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  1. #31

    Quote Originally Posted by Dewald Posthumus View Post

    If I was to bottle 50 liter batches:

    120 bottles for a batch = R750 - I would have to buy 3*48 boxes.
    Emily bottle capper = R550
    Bottling bucket plus tap = R100
    Siphon = R150
    Caps 200 = R90
    And all sorts of other paraphernalia.
    You're getting ripped off on your caps. Beer plus 1000 caps for R144 (last time I purchased).
    In all fairness almost all brewers start bottling so they already have the equipment that came with their starter kit.
    I'd be intrigued to know if anyone skipped bottling all together and jumped straight into kegging for their first batch. That would be ballsy!
    Last edited by hopingmadinZam; 20th July 2021 at 08:32.

  2. #32
    Quote Originally Posted by hopingmadinZam View Post
    You're getting ripped off on your caps. Beer plus 1000 caps for R144 (last time I purchased).
    In all fairness almost all brewers start bottling so they already have the equipment that came with their starter kit.
    I'd be intrigued to know if anyone skipped bottling all together and jumped straight into kegging for their fist batch. That would be ballsy!
    Just referenced online pricing for 100 caps at R45.

    Anyway, it's up to you what you prefer, this is just a simple debate and may save someone new to kegging asking some questions. I really couldn't care how you choose to package your beer, as long it keeps you happy and brewing. We have our own tastes, and yes some may say one is better than the other, it's not up to anyone to convince you otherwise.

    Drink and be merry!

  3. #33
    I tried to keep track of my build best I could:

    Keezer_build.png

  4. #34
    Quote Originally Posted by SykomantiS View Post
    I tried to keep track of my build best I could:

    Keezer_build.png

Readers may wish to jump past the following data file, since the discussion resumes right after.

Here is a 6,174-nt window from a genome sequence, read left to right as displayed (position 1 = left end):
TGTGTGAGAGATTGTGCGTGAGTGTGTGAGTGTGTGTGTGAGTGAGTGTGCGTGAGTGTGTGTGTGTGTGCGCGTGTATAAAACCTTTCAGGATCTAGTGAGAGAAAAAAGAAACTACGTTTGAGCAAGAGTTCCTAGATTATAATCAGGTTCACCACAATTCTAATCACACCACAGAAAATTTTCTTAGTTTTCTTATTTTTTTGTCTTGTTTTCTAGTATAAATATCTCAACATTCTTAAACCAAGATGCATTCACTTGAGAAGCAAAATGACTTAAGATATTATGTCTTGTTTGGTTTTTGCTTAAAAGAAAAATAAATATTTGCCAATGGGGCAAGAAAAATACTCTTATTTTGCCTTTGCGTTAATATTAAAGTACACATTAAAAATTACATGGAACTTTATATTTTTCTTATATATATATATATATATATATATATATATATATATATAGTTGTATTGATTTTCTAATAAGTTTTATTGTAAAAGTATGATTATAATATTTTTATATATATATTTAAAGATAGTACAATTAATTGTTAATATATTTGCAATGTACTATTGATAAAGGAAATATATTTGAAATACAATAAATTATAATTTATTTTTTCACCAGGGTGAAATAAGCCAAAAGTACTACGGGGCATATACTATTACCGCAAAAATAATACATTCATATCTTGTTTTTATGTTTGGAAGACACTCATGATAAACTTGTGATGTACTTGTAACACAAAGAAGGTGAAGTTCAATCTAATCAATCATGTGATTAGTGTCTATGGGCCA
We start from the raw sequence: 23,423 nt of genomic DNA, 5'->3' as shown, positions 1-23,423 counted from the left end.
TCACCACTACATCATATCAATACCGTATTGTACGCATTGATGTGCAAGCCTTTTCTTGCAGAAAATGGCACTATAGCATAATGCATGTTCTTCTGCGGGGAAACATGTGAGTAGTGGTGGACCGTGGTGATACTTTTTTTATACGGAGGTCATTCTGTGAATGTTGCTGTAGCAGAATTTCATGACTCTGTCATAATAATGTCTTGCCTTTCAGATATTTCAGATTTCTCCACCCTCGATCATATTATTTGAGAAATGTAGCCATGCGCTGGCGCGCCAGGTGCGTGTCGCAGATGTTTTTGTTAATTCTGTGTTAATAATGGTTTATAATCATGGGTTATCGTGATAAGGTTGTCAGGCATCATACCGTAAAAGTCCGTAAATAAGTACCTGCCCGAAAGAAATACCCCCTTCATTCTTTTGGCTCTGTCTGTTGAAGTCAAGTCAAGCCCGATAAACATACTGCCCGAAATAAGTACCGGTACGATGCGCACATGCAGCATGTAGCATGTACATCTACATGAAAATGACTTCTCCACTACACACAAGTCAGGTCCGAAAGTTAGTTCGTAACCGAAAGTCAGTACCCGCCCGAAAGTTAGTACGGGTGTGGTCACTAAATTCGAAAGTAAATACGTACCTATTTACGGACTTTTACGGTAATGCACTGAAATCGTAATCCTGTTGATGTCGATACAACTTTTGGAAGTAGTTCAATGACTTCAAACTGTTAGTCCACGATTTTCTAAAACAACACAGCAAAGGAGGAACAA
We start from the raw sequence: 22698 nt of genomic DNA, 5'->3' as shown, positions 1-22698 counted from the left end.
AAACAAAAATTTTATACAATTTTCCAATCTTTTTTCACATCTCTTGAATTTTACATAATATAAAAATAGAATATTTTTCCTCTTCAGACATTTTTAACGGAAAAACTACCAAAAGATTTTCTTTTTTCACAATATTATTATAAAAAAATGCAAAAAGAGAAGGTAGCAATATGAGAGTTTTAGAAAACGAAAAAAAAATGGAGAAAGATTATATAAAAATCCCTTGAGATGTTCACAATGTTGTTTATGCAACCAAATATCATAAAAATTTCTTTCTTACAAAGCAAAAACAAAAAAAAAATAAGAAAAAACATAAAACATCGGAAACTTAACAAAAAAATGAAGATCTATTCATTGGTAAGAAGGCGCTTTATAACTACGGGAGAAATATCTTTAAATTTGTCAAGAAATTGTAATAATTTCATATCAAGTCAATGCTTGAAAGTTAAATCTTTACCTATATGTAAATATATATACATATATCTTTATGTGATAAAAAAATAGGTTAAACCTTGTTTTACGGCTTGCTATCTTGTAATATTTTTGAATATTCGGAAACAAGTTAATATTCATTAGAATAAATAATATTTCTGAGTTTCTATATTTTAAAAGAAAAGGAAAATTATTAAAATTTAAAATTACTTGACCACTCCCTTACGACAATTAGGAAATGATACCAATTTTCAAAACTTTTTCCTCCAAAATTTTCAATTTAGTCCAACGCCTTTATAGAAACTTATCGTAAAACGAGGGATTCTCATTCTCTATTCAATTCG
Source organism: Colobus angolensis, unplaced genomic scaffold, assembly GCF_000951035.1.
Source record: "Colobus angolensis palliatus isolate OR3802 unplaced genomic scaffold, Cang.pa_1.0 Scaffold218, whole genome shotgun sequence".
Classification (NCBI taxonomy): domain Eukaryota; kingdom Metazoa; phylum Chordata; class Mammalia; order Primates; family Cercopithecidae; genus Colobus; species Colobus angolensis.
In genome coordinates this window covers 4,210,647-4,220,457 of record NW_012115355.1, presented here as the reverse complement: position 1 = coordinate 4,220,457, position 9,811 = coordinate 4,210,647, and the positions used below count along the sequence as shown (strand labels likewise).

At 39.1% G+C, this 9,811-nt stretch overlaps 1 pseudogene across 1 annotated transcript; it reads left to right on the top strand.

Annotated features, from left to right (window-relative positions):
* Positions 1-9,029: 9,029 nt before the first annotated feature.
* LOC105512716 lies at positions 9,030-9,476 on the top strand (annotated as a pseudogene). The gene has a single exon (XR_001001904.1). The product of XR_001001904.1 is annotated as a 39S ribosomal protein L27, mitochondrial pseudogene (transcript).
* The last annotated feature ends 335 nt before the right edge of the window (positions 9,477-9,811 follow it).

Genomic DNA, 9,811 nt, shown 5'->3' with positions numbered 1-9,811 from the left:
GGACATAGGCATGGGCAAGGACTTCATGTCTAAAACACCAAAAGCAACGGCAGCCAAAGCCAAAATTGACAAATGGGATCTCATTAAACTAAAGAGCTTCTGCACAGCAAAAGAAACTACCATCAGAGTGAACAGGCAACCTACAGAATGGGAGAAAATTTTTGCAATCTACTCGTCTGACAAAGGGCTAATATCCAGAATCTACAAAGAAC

kek. thats a bit more expensive than I was hoping. Oh well.. guess I need to get creative with the accounting.

  5. #35
    Quote Originally Posted by Dewald Posthumus View Post

    Drink and be merry!

    I think we can all toast to that!
    Be it in a bottle, keg, cask, brewed in a bucket, carboy or Stainless steel, good beer will always be good, and enjoyed to the last drop.

  6. #36
    Quote Originally Posted by Dewald Posthumus View Post
    My kegging system is an old SAB kegging system with a chill plate that I bought from a second hand store for R1k some years ago.

    I don't have a drip tray, have a jockey box - minimal spillage - as in milliliters.

    I regularly check my kegs by weight and will have a good idea of when I'm empty, I brew every three to four weeks and never run out of beer (50 liter batches)

    SPC - 5kg = R250: I use 50g at most to clean the keg when it's finished, and run that solution through the entire system.
    Co2 - R70 for a 2kg refill - every two to three months.
    O-ring replacements - once a year at R50 per keg.

    If I was to bottle 50 liter batches:

    120 bottles for a batch = R750 - I would have to buy 3*48 boxes.
    Emily bottle capper = R550
    Bottling bucket plus tap = R100
    Siphon = R150
    Caps 200 = R90
    And all sorts of other paraphernalia.

    Adds up to R1640

    Kegging 50 liters: